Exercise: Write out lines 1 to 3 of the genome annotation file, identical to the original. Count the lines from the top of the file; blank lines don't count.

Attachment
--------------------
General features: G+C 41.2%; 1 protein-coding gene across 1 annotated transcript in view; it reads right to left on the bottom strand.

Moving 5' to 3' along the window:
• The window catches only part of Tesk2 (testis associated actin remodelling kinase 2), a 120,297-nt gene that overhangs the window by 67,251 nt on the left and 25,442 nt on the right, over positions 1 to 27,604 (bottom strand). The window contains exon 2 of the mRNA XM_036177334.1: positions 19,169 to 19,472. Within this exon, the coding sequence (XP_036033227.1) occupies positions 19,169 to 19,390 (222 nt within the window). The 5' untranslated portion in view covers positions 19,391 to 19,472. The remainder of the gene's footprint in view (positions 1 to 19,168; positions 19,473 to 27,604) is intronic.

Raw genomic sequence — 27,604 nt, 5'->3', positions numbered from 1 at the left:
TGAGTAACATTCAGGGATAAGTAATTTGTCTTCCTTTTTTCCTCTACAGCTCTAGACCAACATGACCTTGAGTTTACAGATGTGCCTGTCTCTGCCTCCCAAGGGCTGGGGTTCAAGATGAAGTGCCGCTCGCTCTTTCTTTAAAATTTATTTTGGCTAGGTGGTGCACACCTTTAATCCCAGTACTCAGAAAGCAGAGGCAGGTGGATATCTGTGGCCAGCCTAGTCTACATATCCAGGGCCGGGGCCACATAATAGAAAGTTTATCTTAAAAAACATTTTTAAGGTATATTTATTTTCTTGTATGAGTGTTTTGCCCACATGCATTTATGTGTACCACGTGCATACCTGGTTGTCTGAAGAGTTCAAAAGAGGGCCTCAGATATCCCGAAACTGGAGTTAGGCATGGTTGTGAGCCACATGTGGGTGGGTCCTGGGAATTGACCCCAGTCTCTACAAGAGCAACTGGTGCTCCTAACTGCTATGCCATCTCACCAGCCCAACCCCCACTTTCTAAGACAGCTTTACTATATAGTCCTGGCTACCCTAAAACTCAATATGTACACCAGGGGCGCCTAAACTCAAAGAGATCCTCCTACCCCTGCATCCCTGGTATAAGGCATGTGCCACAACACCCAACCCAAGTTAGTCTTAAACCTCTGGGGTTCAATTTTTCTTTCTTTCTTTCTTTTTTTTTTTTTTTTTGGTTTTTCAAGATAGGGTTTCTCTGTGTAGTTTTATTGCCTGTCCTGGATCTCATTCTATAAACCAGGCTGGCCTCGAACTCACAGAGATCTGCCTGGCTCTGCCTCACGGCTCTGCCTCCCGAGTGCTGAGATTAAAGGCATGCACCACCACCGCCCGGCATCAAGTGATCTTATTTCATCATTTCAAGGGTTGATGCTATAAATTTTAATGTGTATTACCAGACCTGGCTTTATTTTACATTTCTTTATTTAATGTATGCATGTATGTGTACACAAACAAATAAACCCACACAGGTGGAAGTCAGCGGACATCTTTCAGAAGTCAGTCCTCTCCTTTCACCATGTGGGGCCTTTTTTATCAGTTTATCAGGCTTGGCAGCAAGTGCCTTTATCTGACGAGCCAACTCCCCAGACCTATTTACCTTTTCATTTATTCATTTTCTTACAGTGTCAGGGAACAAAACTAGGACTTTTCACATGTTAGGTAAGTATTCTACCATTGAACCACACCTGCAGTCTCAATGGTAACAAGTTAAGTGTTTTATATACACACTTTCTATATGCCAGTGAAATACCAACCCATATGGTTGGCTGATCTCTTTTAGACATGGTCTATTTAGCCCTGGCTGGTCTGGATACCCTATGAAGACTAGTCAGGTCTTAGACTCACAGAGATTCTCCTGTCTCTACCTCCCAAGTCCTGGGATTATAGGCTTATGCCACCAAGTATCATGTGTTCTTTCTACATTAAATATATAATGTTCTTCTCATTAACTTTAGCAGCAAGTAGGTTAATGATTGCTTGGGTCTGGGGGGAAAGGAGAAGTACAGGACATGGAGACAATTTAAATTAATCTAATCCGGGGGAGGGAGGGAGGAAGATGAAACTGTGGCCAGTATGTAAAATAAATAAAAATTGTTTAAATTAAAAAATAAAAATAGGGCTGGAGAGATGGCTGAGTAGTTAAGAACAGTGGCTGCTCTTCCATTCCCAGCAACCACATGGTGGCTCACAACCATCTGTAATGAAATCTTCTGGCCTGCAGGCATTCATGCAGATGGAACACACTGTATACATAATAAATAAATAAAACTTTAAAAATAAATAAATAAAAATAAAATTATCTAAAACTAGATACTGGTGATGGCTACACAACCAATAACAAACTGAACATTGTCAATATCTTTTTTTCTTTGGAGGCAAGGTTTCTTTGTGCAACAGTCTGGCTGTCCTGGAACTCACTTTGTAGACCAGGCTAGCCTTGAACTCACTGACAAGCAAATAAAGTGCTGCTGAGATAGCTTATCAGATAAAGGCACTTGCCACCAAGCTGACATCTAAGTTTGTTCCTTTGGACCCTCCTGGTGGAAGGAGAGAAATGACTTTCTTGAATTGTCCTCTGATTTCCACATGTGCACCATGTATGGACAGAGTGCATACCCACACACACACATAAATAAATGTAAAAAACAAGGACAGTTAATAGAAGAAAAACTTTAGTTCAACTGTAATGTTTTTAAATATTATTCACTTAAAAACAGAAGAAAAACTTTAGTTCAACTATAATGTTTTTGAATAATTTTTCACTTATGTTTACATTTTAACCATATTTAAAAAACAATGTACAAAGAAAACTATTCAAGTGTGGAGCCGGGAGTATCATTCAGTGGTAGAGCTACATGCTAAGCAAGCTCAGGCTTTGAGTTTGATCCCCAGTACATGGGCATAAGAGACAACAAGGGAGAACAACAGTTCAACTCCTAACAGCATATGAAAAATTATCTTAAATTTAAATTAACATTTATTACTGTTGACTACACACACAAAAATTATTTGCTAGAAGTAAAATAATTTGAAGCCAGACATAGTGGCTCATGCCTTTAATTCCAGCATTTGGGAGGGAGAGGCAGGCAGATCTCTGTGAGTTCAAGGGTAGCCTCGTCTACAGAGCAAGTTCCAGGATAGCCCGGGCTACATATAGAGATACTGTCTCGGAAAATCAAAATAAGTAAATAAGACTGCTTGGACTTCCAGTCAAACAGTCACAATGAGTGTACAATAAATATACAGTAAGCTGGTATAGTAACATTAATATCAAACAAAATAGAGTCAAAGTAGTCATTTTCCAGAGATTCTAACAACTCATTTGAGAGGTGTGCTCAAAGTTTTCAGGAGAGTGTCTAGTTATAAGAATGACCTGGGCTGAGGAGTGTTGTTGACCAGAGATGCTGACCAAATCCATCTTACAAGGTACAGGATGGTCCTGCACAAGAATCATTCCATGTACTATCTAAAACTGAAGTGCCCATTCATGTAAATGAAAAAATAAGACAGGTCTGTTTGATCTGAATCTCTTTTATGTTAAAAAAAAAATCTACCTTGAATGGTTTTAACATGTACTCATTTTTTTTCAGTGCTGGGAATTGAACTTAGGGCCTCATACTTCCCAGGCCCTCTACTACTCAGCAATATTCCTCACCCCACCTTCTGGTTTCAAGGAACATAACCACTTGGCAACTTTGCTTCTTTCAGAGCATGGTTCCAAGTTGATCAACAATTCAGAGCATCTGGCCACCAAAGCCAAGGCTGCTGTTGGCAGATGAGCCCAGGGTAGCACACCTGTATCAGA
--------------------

General features: G+C 41.2%; 1 protein-coding gene across 1 annotated transcript in view; it reads right to left on the bottom strand.

Moving 5' to 3' along the window:
• The window catches only part of Tesk2 (testis associated actin remodelling kinase 2), a 120,297-nt gene that overhangs the window by 67,251 nt on the left and 25,442 nt on the right, over positions 1 to 27,604 (bottom strand). The window contains exon 2 of the mRNA XM_036177334.1: positions 19,169 to 19,472. Within this exon, the coding sequence (XP_036033227.1) occupies positions 19,169 to 19,390 (222 nt within the window). The 5' untranslated portion in view covers positions 19,391 to 19,472. The remainder of the gene's footprint in view (positions 1 to 19,168; positions 19,473 to 27,604) is intronic.